Money doesn’t grow on trees.

It does, however, grow from flowering plants — if you know where to look. Brilliant purple four-petalled flowers tell of riches to come. Lunaria, also known as money plant, is blooming in its early spring glory. Notice it along Barnes Road, just past Featherstone, and along many developed lanes, likely having escaped from gardens and yards. You also might see its lookalike, dame’s rocket, but pay close attention to the leaves. Heart-shaped leaves are on the money, while oblong leaves belong to the dame.

Money plant is not a recent wash-ashore. A native of Europe, it was brought to this country by colonists who knew it to be edible and ornamental (Thomas Jefferson grew money plant at Monticello). After the flowers fade, round, flat pods or seed cases emerge, which dry into those familiar translucent, round discs. You may know this plant through its aliases, which include Chinese coins, silver dollar, honesty, satin flower, or moonwort.

This money is not the root of all evil. It is, in fact, the root for a foraged meal. Before the plant flowers, its root is edible and can be consumed raw or cooked. Since it is a member of the Brassicaceae family and a relative of broccoli, mustard, kale, collards and cauliflower, it is not surprising that the leaves, too, can be eaten. Note that they have a bit of heat to them.

Nor should the seeds be ignored; they are spicy and can be used like mustard seeds. The oil found in the seeds contains nervonic acid, a fatty acid that is important in the biosynthesis of nerve cell myelin. This compound is being investigated as a treatment for multiple sclerosis and Alzheimer’s.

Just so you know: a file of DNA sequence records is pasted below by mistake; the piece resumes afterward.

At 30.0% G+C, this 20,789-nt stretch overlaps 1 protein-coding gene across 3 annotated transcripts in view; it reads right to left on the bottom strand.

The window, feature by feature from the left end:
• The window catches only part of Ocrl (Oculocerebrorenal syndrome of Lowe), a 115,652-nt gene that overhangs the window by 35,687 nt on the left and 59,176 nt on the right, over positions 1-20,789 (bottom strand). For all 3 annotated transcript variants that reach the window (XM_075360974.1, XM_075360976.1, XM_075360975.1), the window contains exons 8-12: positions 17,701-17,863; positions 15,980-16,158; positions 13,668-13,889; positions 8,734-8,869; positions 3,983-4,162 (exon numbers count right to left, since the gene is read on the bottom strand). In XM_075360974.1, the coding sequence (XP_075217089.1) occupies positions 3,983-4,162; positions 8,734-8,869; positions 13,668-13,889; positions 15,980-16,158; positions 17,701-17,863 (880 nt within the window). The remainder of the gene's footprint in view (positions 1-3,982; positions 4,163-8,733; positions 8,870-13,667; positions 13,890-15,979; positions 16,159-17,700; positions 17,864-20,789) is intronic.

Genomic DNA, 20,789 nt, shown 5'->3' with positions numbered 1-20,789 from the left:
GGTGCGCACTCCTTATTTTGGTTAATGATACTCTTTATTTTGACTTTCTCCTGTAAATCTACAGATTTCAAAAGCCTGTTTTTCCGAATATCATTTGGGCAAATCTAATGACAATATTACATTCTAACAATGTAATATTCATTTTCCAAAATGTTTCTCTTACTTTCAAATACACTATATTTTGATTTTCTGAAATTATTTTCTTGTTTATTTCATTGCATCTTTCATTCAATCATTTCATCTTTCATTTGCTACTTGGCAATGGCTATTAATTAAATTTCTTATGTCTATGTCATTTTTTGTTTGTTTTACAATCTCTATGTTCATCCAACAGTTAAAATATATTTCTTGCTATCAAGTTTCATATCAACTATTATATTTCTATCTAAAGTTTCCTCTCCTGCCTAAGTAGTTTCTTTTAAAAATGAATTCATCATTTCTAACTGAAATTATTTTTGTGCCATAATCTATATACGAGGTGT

If you didn’t notice this plant last year, this is not due to poor observation skills. Money plant is a biennial. Joseph Breck, in his 1851 book The Flower Garden, described the plant well: “Honesty is an old-fashioned plant, flowering the second year from seed, and then dying. It produces large purple flowers in May and June, that are succeeded by large elliptical pods, which, when dry, are rather ornamental. Lunaria is from luna, the moon, an allusion to the broad, round, silvery pods or silicles.”

Flower arrangers are over the moon over these decorative pods. To use them, harvest the pods in August. Cut the entire stem of the plant and hang bunches upside down in a cool, dark place. Once dry, they can last for years.

Gardeners love this plant, too, as do long-tongued bees and butterflies, which will be treated to an early spring sip of syrup from their flowers. The caterpillar of the cabbage white butterfly will feed on money plant’s foliage. Rabbits, though, aren’t enticed, so it is a good choice to thwart the bunnies.

For its wealth of uses, honesty is the best policy and the right plant to choose. Pity the poor souls that don’t cash in on this early spring currency.


Suzan Bellincampi is director of the Felix Neck Wildlife Sanctuary in Edgartown.